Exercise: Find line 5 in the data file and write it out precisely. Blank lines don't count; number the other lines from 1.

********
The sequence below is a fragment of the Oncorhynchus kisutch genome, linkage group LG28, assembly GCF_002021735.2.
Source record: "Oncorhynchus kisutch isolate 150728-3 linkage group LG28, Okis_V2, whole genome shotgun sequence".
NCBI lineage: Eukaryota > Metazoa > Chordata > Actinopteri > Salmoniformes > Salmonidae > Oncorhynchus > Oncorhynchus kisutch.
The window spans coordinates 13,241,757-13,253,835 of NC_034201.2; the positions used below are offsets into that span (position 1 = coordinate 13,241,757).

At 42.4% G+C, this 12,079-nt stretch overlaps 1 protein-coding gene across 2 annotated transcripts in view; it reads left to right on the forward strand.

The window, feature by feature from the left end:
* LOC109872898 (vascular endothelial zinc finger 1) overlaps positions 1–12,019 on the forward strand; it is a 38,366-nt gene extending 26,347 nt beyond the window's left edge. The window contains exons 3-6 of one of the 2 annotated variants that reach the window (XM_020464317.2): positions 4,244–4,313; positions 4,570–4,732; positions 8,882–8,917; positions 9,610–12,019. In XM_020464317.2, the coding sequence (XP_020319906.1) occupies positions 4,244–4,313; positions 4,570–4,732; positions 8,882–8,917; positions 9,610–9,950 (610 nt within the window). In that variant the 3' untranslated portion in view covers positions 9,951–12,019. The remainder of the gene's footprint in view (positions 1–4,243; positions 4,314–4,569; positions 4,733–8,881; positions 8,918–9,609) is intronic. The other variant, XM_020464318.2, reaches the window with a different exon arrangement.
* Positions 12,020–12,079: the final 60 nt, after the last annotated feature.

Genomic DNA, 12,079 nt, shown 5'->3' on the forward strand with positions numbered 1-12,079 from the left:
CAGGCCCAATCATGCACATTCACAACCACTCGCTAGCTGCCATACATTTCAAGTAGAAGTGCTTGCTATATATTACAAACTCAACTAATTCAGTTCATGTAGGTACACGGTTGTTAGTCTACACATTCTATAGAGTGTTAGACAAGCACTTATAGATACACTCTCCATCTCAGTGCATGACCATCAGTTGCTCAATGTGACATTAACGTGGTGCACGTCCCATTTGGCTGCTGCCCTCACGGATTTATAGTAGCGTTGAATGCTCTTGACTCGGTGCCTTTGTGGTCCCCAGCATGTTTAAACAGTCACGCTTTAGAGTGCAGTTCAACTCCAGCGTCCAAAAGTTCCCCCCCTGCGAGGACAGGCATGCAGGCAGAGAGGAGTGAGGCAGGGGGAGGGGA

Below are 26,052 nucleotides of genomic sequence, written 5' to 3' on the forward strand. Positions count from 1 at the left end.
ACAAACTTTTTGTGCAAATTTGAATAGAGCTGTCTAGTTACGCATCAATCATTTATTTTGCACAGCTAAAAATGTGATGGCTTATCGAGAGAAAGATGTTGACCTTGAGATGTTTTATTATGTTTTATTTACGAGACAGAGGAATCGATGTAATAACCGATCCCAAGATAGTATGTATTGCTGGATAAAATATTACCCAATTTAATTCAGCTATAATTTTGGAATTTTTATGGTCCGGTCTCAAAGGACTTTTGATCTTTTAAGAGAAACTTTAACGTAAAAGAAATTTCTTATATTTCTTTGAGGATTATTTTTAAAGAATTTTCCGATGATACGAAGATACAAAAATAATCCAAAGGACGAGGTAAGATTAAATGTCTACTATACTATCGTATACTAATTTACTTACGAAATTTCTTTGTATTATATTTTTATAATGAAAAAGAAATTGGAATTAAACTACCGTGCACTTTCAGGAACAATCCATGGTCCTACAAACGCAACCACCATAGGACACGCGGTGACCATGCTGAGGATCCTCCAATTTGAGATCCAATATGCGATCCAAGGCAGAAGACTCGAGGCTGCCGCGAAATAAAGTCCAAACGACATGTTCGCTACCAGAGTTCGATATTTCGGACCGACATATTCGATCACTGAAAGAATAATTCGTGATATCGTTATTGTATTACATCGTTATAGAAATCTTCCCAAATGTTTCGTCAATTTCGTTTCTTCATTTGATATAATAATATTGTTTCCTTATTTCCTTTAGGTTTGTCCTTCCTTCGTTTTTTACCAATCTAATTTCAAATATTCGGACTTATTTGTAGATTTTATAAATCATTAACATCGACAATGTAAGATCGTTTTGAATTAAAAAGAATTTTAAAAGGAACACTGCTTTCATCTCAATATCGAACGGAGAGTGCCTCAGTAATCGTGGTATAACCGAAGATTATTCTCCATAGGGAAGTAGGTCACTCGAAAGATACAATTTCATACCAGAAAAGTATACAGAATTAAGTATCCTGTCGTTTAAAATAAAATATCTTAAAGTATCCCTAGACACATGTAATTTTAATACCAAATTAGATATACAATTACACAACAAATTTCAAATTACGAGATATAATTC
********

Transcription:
At 42.4% G+C, this 12,079-nt stretch overlaps 1 protein-coding gene across 2 annotated transcripts in view; it reads left to right on the forward strand.